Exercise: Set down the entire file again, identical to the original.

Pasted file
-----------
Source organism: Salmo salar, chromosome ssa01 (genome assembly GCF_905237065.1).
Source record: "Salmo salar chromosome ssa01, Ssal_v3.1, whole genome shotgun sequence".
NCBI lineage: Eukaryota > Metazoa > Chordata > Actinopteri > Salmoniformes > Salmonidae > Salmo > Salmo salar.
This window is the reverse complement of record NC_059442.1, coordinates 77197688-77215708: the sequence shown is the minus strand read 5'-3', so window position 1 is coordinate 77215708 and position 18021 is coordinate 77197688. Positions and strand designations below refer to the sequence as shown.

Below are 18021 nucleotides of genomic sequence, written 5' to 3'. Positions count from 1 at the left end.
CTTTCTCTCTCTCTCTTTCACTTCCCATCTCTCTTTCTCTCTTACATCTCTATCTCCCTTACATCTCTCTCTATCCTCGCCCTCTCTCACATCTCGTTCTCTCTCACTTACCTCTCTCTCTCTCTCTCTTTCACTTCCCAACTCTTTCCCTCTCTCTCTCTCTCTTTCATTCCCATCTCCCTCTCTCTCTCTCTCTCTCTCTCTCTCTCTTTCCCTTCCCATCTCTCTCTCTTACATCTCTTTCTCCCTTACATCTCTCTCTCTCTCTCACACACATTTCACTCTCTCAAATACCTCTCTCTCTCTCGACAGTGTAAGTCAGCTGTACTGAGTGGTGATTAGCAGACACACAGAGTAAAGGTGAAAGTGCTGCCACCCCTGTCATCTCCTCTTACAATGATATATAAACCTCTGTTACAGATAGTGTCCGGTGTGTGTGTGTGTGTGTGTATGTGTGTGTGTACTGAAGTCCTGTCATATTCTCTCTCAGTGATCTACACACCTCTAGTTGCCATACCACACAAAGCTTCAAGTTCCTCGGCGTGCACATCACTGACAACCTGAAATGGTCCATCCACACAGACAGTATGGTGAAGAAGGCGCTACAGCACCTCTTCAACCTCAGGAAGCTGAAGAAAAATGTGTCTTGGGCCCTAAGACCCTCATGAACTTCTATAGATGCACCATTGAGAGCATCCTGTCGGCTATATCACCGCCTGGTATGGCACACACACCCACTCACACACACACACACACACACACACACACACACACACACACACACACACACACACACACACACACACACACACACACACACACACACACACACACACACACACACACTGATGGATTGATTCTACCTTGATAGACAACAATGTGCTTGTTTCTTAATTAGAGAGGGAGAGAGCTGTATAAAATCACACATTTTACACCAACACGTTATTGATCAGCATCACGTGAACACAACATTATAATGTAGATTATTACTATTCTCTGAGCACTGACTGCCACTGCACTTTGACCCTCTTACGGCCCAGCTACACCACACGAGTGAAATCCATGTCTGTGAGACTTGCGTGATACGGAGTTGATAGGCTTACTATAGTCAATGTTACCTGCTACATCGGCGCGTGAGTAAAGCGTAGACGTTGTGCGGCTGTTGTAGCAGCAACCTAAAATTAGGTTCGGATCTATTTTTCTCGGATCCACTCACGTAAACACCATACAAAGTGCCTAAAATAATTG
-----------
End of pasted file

Source organism: Salmo salar, chromosome ssa01 (genome assembly GCF_905237065.1).
Source record: "Salmo salar chromosome ssa01, Ssal_v3.1, whole genome shotgun sequence".
NCBI lineage: Eukaryota > Metazoa > Chordata > Actinopteri > Salmoniformes > Salmonidae > Salmo > Salmo salar.
This window is the reverse complement of record NC_059442.1, coordinates 77197688-77215708: the sequence shown is the minus strand read 5'-3', so window position 1 is coordinate 77215708 and position 18021 is coordinate 77197688. Positions and strand designations below refer to the sequence as shown.

Below are 18021 nucleotides of genomic sequence, written 5' to 3'. Positions count from 1 at the left end.
CTTTCTCTCTCTCTCTTTCACTTCCCATCTCTCTTTCTCTCTTACATCTCTATCTCCCTTACATCTCTCTCTATCCTCGCCCTCTCTCACATCTCGTTCTCTCTCACTTACCTCTCTCTCTCTCTCTCTTTCACTTCCCAACTCTTTCCCTCTCTCTCTCTCTCTTTCATTCCCATCTCCCTCTCTCTCTCTCTCTCTCTCTCTCTCTCTTTCCCTTCCCATCTCTCTCTCTTACATCTCTTTCTCCCTTACATCTCTCTCTCTCTCTCACACACATTTCACTCTCTCAAATACCTCTCTCTCTCTCGACAGTGTAAGTCAGCTGTACTGAGTGGTGATTAGCAGACACACAGAGTAAAGGTGAAAGTGCTGCCACCCCTGTCATCTCCTCTTACAATGATATATAAACCTCTGTTACAGATAGTGTCCGGTGTGTGTGTGTGTGTGTGTATGTGTGTGTGTACTGAAGTCCTGTCATATTCTCTCTCAGTGATCTACACACCTCTAGTTGCCATACCACACAAAGCTTCAAGTTCCTCGGCGTGCACATCACTGACAACCTGAAATGGTCCATCCACACAGACAGTATGGTGAAGAAGGCGCTACAGCACCTCTTCAACCTCAGGAAGCTGAAGAAAAATGTGTCTTGGGCCCTAAGACCCTCATGAACTTCTATAGATGCACCATTGAGAGCATCCTGTCGGCTATATCACCGCCTGGTATGGCACACACACCCACTCACACACACACACACACACACACACACACACACACACACACACACACACACACACACACACACACACACACACACACACACACACACACACACACACACACACACACTGATGGATTGATTCTACCTTGATAGACAACAATGTGCTTGTTTCTTAATTAGAGAGGGAGAGAGCTGTATAAAATCACACATTTTACACCAACACGTTATTGATCAGCATCACGTGAACACAACATTATAATGTAGATTATTACTATTCTCTGAGCACTGACTGCCACTGCACTTTGACCCTCTTACGGCCCAGCTACACCACACGAGTGAAATCCATGTCTGTGAGACTTGCGTGATACGGAGTTGATAGGCTTACTATAGTCAATGTTACCTGCTACATCGGCGCGTGAGTAAAGCGTAGACGTTGTGCGGCTGTTGTAGCAGCAACCTAAAATTAGGTTCGGATCTATTTTTCTCGGATCCACTCACGTAAACACCATACAAAGTGCCTAAAATAATTG